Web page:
Similarly, Giant-Carlisle conducts its own in-depth sanitation inspections at its perishable distribution center, or PDC, every three months, said spokesperson Chris Brand. “And then as the cherry on top, we bring in a third-party review on an annual basis for food safety and sanitation.”
Inspection & Storage
The 483,000-square-foot PDC, located in Carlisle, Pa., employs 650 workers and serves 200 Giant and Martin’s stores.
The PDC employees perform very specialized tasks.
“So we have a quality assurance product specialist in produce. We have another one in meats. We have another one in seafood, deli and even in floral,” said Brand.
Many members of the quality assurance team started out in Giant’s stores, and some have worked for the company for decades.
The retailer also has a separate team of employees to monitor sanitation of the PDC itself.
In addition to the PDC, Giant has a cross-dock facility in Richmond, Va., where food is transferred but not stored.
“So that helps us, because we have 24 stores in greater Richmond and then we have the one in Williamsburg,” said Brand.
Costco Wholesale Corp., Issaquah, Wash., relies on 12 cross-dock depots to supply all of its U.S. retail locations.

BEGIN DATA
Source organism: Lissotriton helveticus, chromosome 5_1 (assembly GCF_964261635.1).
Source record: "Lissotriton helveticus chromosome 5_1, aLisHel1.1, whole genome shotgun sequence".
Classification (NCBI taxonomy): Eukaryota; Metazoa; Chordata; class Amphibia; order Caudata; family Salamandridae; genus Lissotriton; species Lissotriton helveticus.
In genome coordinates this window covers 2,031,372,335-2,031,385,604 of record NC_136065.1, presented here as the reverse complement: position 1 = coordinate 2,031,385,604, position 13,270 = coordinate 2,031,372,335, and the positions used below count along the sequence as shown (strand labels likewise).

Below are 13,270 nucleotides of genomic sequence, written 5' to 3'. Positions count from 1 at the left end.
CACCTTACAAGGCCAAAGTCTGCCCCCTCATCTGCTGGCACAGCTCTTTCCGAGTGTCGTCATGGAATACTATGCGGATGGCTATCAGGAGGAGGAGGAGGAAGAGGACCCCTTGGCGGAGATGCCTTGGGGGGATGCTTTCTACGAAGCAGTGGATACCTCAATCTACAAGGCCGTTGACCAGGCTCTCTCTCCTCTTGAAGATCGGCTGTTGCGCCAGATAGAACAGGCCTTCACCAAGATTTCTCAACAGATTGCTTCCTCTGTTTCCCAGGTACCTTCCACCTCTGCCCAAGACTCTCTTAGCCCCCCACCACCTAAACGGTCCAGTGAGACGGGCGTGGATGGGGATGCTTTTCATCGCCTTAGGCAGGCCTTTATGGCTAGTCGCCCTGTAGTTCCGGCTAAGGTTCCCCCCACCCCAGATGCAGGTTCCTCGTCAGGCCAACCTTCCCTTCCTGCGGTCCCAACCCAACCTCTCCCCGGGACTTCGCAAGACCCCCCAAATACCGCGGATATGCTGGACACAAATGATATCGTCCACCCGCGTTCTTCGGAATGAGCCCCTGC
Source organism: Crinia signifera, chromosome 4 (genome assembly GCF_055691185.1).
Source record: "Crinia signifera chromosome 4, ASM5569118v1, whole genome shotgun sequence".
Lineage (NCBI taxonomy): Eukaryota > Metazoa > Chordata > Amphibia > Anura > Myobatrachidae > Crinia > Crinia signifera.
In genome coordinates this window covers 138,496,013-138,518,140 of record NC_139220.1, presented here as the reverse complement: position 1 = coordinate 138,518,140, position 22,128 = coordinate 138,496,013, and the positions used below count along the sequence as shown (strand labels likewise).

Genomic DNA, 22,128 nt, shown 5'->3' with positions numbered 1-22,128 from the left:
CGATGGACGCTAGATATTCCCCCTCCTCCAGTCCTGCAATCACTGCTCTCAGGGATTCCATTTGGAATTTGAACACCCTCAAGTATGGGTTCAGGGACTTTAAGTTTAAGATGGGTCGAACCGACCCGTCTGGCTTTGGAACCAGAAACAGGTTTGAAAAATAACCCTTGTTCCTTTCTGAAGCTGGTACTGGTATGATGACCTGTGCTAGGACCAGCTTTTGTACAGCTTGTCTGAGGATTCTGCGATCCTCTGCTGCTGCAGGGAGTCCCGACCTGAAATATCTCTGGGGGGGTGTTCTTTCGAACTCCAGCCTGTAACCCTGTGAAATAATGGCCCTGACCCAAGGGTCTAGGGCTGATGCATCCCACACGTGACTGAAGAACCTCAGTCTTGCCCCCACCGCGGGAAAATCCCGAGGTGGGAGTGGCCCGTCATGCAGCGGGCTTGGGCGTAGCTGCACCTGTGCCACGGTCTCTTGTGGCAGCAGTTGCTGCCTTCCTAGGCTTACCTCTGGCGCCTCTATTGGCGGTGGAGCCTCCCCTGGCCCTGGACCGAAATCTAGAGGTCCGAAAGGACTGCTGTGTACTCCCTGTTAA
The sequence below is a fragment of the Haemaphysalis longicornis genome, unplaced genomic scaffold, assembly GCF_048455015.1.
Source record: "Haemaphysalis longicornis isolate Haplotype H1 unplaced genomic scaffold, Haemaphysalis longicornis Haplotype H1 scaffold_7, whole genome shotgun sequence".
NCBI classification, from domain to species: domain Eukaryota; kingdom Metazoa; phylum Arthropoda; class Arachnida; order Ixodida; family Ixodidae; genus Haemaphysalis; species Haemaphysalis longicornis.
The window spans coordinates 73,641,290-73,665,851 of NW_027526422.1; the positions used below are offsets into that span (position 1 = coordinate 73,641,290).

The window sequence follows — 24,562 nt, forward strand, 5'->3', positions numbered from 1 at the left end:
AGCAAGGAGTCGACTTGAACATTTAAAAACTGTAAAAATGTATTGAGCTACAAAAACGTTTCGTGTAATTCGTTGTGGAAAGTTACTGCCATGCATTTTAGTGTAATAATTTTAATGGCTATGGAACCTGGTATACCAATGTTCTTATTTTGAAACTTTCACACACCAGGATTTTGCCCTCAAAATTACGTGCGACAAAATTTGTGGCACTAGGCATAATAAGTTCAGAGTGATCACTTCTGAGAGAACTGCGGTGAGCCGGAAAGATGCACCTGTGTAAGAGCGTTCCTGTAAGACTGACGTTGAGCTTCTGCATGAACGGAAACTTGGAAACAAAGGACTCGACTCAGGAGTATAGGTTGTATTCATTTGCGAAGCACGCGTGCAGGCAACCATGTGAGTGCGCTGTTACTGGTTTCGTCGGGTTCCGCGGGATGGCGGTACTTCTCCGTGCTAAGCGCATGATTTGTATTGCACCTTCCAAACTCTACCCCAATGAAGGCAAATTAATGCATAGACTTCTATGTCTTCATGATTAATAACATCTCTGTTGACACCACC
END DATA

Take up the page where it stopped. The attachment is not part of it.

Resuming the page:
“We don’t store anything in those depot systems. So items are received very early in the mornings and they’re cross-docked to outgoing trucks. So the depot will fill up, and then by two in the afternoon the depot is empty again,” said Craig Wilson, Costco vice president of quality assurance, food safety and merchandise services.
Food safety was a consideration in choosing the depot system, Wilson said.
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“If we’re receiving and maintaining temperature correctly, and we keep everything at a very, very high level of sanitation — and that includes air quality and building sanitation — we tend not to have food safety issues within our depots,” said Wilson.
Since products are stored at its DCs, WinCo keeps careful track of when different items enter its facilities so they can be shipped out to stores in a timely manner.
“Once we receive goods into our inventory system, we use a FIFO or FEFO, so first in, first out. More importantly, first expired, first out. Because many times we receive different lot numbers from different vendors so it’s important that we identify first expired, first out. So when we start the shipping process, they’re shipped that way,” said Lamborn.
As diligent as retailers are with food safety at warehouses and DCs, the looming FSMA rules have caused some to beef up their protocols.
“We’ve been very engaged in the process of evaluating the progress of FSMA. There are a number of employees that work for WinCo that are on different groups that are monitoring progress with that,” said Lamborn.
WinCo already has plans in place for “key personnel” to receive hazard analysis and critical control points certification because HACCP plans are part of the proposed rules, she said.